Interview with Diane Warren

In fact, Bibi just had a sold-out concert recently.
Really? Wow, there’s so many people in China. Concerts do really well, right?

They’re actually getting bigger.
So now you got that on TV, like Idol and stuff.

Yeah, and now with the Internet. Everyone is uploading everything. You can find anything from around the world.
Yes, it’s crazy.

For instance, I saw an interview you gave to the Eurovision Song Contest in Moscow last year, where you talked about the inspiration behind Celine’s Because You Loved Me, about the support your father gave you to become what you are now.
It was a chance to thank my dad for believing in me.

We all want to become writers or songwriters at one point in our teenage years, but when and how did you know you wanted to do this for real?
I just knew that was what I wanted to do, you know? And I started doing it, I was a kid making up songs in the guitar. You know, I just loved it. It was an escape, it was fun.

How does the business part come into all of this?
It’s a business, it’s hard work. It’s like in anything. First of all, you have to be great, and you have to work hard… you have to knock on doors. You have to be persistent, and resilient, and you have to just do it. Anything that is competitive is going to take a lot of work.

How did you get to work?
I went to see music publishers, eventually I got fine and I did a song called Rhythm of the Night.

Oh, yeah – the song you mentioned in the Eurovision interview, where you talked about the guy from Russia who knew no English, but knew the songs.
Yeah, that was like 20 years ago. The translator asked me what songs I had written, so I sang a part of the song, and the Russian kid went “Ah, DeBarge – Rhythm of the Night” – That was so cool. There’s this thing like I’ve said before –

Like music is a language.
Yeah, it is. Music is an international language, no doubt. You know, a lot of my songs do well all over the world, which I love because it’s not just for America, I want my songs to be heard everywhere.

YAM Magazine ran an article about international artists crossing over to the American music market with songs in English, in which we wondered why they even needed English, when the music was already great.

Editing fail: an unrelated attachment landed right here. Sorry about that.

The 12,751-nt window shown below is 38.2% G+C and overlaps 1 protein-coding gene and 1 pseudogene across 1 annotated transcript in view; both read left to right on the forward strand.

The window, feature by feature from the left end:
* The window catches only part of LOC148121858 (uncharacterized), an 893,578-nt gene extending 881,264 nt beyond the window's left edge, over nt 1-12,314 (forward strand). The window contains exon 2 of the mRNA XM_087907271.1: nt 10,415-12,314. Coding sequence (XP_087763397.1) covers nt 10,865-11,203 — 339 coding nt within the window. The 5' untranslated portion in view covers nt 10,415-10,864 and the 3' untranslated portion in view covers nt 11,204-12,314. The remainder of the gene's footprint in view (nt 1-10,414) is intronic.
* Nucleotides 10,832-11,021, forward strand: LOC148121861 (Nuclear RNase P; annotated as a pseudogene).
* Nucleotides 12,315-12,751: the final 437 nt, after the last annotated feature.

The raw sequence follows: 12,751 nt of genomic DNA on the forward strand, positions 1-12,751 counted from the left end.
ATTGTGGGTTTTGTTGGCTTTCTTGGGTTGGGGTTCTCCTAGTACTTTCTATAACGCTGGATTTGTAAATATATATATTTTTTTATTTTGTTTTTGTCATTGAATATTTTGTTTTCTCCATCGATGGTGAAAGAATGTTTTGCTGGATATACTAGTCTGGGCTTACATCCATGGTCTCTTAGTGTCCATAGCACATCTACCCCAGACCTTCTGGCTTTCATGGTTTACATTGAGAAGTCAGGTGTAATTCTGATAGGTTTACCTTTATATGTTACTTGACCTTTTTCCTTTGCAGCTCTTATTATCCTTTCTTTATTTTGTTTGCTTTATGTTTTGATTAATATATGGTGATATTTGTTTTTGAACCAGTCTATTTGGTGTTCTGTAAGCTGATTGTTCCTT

But it does help to speak English here.

Why do you think that is?
Because it’s the language here, otherwise no one would understand it. Every now and then something that isn’t in English –

Like the Macarena.
Yeah, exactly. Even Livin’ La Vida Loca was in English. It just, it makes sense.

Well, we’re in the year 2010, everyone’s listening to music online, and everyone is exposed to all types of music from everywhere in the world where there’s an Internet connection. Where do you think the future of music is heading?
I think the future of music is heading where good music is still gonna have to be great, no matter whether you get it on the Internet, on your watch, or on your shoe, or if it comes out from the microwave.

The music people are gonna want will still be quality music. I mean, anyone can put anything up online, but how are you gonna get people to buy it, and get people to pay attention to it, you know? You have to have hit songs, you’re gonna have to have music people want.

Have you heard about other Asian artists besides Bibi?
No, I haven’t done much research, but I do know a lot of people sing my songs. You know when someone does a song, or someone wants me to hear about this artist, that’s when I check artists out.

I know you’ve done music for Sandy & Junior, and RBD.
Yeah, I’ve done stuff for so many people, it’s hard to keep track.

You’ve also wrote songs for Ricky Martin… Gloria Estefan, Jon Secada. You’re actually pretty big. You talk to people, and they know your songs, even though they don’t really recognize your name.
Yeah, that’s nice. I like that.

So you’re very famous, in a very-
in a very un-famous way. It’s nice, I don’t mind that.

Yeah, kind of like voice actors.
Oh, yeah. When they know your voice. They don’t always recognize you, I mean, some people recognize me, but they recognize my music more than me.

Yeah, but you still are the inspiration to tons of aspiring songwriters who grew up listening to you, do you have any words of encouragement for them?
Just keep doing it, keep writing songs, just… keep working. I kind of work every day, you know? It’s all about the work, working hard, and doing great work.


YAM Magazine editor, photographer, blogger, translator and part-time web designer. Film junkie, music junkie… and lately series (a.k.a. TV) junkie.

2 Responses

  1. Daqing says:

    You should introduce Laure Shang to her. She might want to wrote a song for her too.

    • amy says:

      @Daqing, I don’t know her personally. I’m sure if Laure wanted to sing a Warren song, she’d or her management should be able to get her contact information.

      To be honest, I’ve never imagined Laure singing a Warren power ballad, I think her voice and personality are best suited to the musicians she’s collaborated with – Lara Fabian, and other francophone performers. They’re essentially strong power ballads, but Warren’s composition demands a certain… Rachel Berry’s Glee type. LOL

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